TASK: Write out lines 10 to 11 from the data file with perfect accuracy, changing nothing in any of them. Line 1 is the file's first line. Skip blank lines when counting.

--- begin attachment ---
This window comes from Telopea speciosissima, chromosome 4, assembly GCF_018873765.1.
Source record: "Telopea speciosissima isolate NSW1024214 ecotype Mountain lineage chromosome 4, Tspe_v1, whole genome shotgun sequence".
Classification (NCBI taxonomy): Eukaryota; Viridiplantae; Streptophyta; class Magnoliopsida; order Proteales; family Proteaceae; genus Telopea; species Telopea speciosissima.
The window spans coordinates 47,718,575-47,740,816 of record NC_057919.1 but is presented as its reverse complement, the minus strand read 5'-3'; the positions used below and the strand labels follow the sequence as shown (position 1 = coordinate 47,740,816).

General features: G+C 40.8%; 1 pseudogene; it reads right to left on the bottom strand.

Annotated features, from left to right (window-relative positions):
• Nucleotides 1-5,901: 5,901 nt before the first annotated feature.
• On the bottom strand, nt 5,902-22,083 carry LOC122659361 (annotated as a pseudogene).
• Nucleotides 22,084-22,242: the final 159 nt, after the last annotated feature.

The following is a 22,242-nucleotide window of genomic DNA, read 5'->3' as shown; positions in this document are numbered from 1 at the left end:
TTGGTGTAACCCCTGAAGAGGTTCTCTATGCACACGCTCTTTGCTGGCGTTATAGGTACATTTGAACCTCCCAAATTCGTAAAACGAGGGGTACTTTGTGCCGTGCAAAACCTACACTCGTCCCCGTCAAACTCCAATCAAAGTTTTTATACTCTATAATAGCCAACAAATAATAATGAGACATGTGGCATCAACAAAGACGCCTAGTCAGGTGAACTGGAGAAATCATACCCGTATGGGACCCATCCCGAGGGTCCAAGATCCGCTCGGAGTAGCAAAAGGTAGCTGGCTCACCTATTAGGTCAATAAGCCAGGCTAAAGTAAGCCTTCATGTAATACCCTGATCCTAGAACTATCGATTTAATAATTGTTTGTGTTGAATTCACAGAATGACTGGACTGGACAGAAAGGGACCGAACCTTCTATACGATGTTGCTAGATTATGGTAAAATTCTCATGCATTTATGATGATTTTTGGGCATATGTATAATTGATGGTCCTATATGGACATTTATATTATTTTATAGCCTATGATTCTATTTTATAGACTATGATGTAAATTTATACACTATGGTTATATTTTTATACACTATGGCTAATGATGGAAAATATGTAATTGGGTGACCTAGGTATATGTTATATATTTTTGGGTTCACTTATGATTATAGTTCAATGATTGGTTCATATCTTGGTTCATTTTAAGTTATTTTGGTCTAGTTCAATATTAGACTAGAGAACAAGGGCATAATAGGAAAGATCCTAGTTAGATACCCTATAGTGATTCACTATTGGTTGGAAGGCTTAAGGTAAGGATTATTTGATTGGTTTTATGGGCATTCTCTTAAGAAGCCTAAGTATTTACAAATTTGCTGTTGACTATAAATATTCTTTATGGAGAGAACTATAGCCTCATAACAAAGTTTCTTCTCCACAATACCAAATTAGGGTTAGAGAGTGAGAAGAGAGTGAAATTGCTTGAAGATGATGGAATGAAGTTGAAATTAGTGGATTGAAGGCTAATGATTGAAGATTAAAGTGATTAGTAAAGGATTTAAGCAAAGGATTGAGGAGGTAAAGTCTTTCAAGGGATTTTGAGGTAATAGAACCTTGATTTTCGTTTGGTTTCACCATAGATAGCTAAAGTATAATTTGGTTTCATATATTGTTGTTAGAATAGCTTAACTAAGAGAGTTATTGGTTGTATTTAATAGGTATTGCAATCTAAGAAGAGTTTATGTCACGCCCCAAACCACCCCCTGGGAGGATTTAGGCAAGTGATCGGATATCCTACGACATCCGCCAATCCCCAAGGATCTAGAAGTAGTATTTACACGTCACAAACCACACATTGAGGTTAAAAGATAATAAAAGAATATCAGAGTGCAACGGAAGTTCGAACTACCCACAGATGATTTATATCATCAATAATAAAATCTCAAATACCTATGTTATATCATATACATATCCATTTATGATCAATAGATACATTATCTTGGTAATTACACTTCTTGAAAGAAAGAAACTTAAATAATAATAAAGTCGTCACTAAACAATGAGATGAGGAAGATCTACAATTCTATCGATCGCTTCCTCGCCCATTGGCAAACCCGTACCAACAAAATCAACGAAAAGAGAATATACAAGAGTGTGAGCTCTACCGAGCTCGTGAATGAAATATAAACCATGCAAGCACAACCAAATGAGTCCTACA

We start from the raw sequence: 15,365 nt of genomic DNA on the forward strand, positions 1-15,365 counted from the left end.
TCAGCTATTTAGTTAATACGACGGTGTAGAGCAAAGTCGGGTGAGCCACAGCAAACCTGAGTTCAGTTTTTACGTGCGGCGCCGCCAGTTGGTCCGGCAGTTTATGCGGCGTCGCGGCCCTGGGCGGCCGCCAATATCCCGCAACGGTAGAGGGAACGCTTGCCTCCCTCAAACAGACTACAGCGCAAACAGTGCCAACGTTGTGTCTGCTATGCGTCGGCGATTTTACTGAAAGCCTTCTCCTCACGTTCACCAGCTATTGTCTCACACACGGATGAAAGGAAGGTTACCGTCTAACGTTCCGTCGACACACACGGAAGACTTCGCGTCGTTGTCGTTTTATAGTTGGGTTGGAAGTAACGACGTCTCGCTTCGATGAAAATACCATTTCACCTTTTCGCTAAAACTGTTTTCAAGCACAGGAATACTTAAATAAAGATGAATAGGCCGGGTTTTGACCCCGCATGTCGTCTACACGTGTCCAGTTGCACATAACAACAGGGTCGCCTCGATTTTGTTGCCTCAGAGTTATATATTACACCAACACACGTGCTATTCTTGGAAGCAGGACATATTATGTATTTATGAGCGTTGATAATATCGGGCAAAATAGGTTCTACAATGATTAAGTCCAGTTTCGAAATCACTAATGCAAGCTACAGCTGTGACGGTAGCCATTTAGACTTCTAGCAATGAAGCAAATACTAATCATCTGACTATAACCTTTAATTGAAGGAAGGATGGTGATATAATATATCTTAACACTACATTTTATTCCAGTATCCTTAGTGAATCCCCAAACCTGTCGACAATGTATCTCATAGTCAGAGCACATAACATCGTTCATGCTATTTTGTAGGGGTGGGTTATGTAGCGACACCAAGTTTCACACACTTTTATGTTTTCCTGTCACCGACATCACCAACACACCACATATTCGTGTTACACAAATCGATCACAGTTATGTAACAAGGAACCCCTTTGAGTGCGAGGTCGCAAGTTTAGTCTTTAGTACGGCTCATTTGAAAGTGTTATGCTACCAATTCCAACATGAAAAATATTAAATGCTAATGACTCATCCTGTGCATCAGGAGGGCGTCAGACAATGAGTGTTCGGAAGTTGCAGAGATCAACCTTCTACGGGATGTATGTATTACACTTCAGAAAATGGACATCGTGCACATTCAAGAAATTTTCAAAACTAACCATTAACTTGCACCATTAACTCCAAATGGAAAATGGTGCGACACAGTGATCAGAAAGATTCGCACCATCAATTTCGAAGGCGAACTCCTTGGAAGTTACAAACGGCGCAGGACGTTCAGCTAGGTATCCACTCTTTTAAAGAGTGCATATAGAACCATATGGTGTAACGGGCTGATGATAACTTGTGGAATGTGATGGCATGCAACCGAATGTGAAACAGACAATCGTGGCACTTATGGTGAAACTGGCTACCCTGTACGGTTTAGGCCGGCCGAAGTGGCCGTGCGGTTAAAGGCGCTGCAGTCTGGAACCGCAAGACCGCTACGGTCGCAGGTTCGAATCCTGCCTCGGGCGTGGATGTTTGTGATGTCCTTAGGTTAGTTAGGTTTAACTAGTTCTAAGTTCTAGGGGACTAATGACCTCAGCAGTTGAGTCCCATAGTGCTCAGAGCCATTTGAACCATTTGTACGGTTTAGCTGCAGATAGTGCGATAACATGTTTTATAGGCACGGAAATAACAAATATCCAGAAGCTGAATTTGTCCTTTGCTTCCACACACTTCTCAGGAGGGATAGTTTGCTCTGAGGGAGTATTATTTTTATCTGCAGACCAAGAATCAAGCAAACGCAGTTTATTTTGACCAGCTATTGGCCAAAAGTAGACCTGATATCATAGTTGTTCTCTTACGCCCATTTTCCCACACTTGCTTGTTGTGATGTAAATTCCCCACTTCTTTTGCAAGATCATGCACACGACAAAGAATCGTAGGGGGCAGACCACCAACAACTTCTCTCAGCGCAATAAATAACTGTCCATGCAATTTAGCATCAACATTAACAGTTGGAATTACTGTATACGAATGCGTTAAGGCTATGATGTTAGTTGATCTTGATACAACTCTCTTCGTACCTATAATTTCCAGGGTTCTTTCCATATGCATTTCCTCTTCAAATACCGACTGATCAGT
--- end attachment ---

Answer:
The following is a 22,242-nucleotide window of genomic DNA, read 5'->3' as shown; positions in this document are numbered from 1 at the left end:
TTGGTGTAACCCCTGAAGAGGTTCTCTATGCACACGCTCTTTGCTGGCGTTATAGGTACATTTGAACCTCCCAAATTCGTAAAACGAGGGGTACTTTGTGCCGTGCAAAACCTACACTCGTCCCCGTCAAACTCCAATCAAAGTTTTTATACTCTATAATAGCCAACAAATAATAATGAGACATGTGGCATCAACAAAGACGCCTAGTCAGGTGAACTGGAGAAATCATACCCGTATGGGACCCATCCCGAGGGTCCAAGATCCGCTCGGAGTAGCAAAAGGTAGCTGGCTCACCTATTAGGTCAATAAGCCAGGCTAAAGTAAGCCTTCATGTAATACCCTGATCCTAGAACTATCGATTTAATAATTGTTTGTGTTGAATTCACAGAATGACTGGACTGGACAGAAAGGGACCGAACCTTCTATACGATGTTGCTAGATTATGGTAAAATTCTCATGCATTTATGATGATTTTTGGGCATATGTATAATTGATGGTCCTATATGGACATTTATATTATTTTATAGCCTATGATTCTATTTTATAGACTATGATGTAAATTTATACACTATGGTTATATTTTTATACACTATGGCTAATGATGGAAAATATGTAATTGGGTGACCTAGGTATATGTTATATATTTTTGGGTTCACTTATGATTATAGTTCAATGATTGGTTCATATCTTGGTTCATTTTAAGTTATTTTGGTCTAGTTCAATATTAGACTAGAGAACAAGGGCATAATAGGAAAGATCCTAGTTAGATACCCTATAGTGATTCACTATTGGTTGGAAGGCTTAAGGTAAGGATTATTTGATTGGTTTTATGGGCATTCTCTTAAGAAGCCTAAGTATTTACAAATTTGCTGTTGACTATAAATATTCTTTATGGAGAGAACTATAGCCTCATAACAAAGTTTCTTCTCCACAATACCAAATTAGGGTTAGAGAGTGAGAAGAGAGTGAAATTGCTTGAAGATGATGGAATGAAGTTGAAATTAGTGGATTGAAGGCTAATGATTGAAGATTAAAGTGATTAGTAAAGGATTTAAGCAAAGGATTGAGGAGGTAAAGTCTTTCAAGGGATTTTGAGGTAATAGAACCTTGATTTTCGTTTGGTTTCACCATAGATAGCTAAAGTATAATTTGGTTTCATATATTGTTGTTAGAATAGCTTAACTAAGAGAGTTATTGGTTGTATTTAATAGGTATTGCAATCTAAGAAGAGTTTATGTCACGCCCCAAACCACCCCCTGGGAGGATTTAGGCAAGTGATCGGATATCCTACGACATCCGCCAATCCCCAAGGATCTAGAAGTAGTATTTACACGTCACAAACCACACATTGAGGTTAAAAGATAATAAAAGAATATCAGAGTGCAACGGAAGTTCGAACTACCCACAGATGATTTATATCATCAATAATAAAATCTCAAATACCTATGTTATATCATATACATATCCATTTATGATCAATAGATACATTATCTTGGTAATTACACTTCTTGAAAGAAAGAAACTTAAATAATAATAAAGTCGTCACTAAACAATGAGATGAGGAAGATCTACAATTCTATCGATCGCTTCCTCGCCCATTGGCAAACCCGTACCAACAAAATCAACGAAAAGAGAATATACAAGAGTGTGAGCTCTACCGAGCTCGTGAATGAAATATAAACCATGCAAGCACAACCAAATGAGTCCTACA